What exactly is insulin resistance, and how can you manage it?
Insulin resistance is a condition in which the body fails to respond normally to insulin, the hormone that helps regulate blood sugar levels. Although it can be managed through lifestyle and dietary changes, it often left untreated, insulin resistance can lead to further health complications.
What is insulin resistance?
Insulin resistance is a condition in which the cells of the body do not respond normally to insulin. When this occurs, glucose (sugar) levels in the blood rise, leading to hyperglycemia and potentially diabetes. Insulin resistance is typically caused by changes in diet or lifestyle, such as consuming too many processed foods and a lack of physical activity.
What causes insulin resistance?
Insulin resistance is usually caused by lifestyle and diet factors such as obesity, lack of exercise, a high-fat diet, and eating too many processed or refined carbohydrates. Age is also a factor in insulin resistance, with people aged 45 and older at higher risk. Other potential causes include persistent stress, smoking, overuse of alcohol or drugs, and infections.
How can you diagnose and manage insulin resistance?
The most common way to diagnose insulin resistance is with a fasting blood glucose test. In general, a level higher than 126 mg/dL indicates insulin resistance and is an indication that lifestyle modifications will be necessary to manage the condition. Making changes to diet, such as limiting refined carbohydrates and added sugar, increasing physical activity, and maintaining a healthy weight are some of the key ways to manage insulin resistance. Additionally, medication may be recommended if lifestyle and diet changes are not enough to keep your blood sugar levels in the normal range.
Identifying risk factors for insulin resistance
Understanding the risk factors for insulin resistance can help you take preventative measures to keep your blood sugar levels in check. Common risk factors for insulin resistance include being overweight or obese, poor diet quality, physical inactivity, smoking, increasing age, a family history of diabetes or prediabetes, and certain medical conditions like PCOS or sleep apnea. By taking steps to reduce your risk factors and make healthy lifestyle choices, you can lower your risk of developing insulin resistance.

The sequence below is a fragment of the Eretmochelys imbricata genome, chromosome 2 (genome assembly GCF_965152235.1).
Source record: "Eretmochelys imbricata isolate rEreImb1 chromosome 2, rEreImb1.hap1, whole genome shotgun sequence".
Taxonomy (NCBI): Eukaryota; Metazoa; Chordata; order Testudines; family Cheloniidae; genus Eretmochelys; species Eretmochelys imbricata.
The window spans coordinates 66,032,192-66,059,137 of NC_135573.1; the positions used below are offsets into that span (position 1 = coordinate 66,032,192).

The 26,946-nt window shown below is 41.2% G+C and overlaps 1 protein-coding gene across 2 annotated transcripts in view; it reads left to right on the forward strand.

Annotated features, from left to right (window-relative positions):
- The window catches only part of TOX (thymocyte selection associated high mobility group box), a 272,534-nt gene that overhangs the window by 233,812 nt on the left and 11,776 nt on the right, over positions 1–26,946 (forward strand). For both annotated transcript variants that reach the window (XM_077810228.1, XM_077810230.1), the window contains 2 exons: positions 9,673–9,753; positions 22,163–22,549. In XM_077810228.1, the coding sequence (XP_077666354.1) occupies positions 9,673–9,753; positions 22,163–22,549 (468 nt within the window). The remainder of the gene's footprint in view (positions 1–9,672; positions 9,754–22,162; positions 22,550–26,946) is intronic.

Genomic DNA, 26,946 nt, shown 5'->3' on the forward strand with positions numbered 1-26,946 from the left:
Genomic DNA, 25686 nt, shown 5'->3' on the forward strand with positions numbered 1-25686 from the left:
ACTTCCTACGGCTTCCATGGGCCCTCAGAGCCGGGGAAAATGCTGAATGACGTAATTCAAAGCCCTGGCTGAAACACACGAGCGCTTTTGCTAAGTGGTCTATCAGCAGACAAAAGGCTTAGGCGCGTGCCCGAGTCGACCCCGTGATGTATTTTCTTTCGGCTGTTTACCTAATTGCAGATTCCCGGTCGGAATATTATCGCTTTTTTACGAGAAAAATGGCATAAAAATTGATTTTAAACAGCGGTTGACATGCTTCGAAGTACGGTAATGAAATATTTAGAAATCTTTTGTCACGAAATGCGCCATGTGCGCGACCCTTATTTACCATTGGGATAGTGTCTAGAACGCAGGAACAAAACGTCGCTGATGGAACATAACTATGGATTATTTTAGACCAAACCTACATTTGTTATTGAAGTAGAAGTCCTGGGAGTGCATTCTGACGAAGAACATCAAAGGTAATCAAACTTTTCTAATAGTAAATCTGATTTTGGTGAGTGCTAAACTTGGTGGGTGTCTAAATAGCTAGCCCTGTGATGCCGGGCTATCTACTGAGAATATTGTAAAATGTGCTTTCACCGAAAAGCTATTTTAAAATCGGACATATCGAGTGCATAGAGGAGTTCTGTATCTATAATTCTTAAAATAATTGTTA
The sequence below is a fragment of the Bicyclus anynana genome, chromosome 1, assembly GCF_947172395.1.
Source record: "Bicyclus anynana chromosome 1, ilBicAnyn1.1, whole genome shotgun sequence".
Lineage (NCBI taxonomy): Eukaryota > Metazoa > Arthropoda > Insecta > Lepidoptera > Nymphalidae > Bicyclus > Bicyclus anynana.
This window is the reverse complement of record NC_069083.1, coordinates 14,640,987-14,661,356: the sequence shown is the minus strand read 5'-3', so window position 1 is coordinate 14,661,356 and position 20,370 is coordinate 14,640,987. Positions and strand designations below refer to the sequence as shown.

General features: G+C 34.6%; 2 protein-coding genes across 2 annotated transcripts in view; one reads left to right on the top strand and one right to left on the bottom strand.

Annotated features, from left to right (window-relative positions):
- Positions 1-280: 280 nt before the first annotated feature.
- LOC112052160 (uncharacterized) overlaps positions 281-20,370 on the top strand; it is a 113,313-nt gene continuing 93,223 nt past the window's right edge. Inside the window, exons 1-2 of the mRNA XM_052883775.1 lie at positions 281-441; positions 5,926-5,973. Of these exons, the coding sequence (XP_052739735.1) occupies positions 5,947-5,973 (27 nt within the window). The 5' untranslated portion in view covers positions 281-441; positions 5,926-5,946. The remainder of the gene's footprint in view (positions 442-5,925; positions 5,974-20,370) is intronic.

Making nutrition and lifestyle changes to manage insulin resistance
Eating a healthy, balanced diet is essential to managing insulin resistance. Reduce your sugar and refined carbohydrate intake, choose low-glycemic carbs like oats, sweet potatoes, and quinoa as opposed to white bread or rice, get enough fiber in your diet from fruits, vegetables, beans and legumes, and include lean sources of protein in meals. Regular physical activity can help you manage your weight, lower inflammation levels in the body, manage stress levels and improve overall insulin sensitivity. Prioritize moderate intensity cardio exercises like walking or jogging for at least 30 minutes each day.
The best foods to incorporate into your diet if you experience insulin resistance
- Leafy Greens
Leafy greens such as spinach, kale, and collard greens are high in fiber and low in calories, making them an excellent choice for those with insulin resistance. They are also rich in vitamins and minerals, including magnesium, which has been shown to improve insulin sensitivity.
Berries such as blueberries, strawberries, and raspberries are low in sugar and high in antioxidants, making them an excellent choice for those with insulin resistance. They are also high in fiber, which can help regulate blood sugar levels.
- Nuts and Seeds
Nuts and seeds such as almonds, walnuts, chia seeds, and flaxseeds are high in healthy fats, fiber, and protein, making them an excellent choice for those with insulin resistance. They also contain magnesium, which has been shown to improve insulin sensitivity.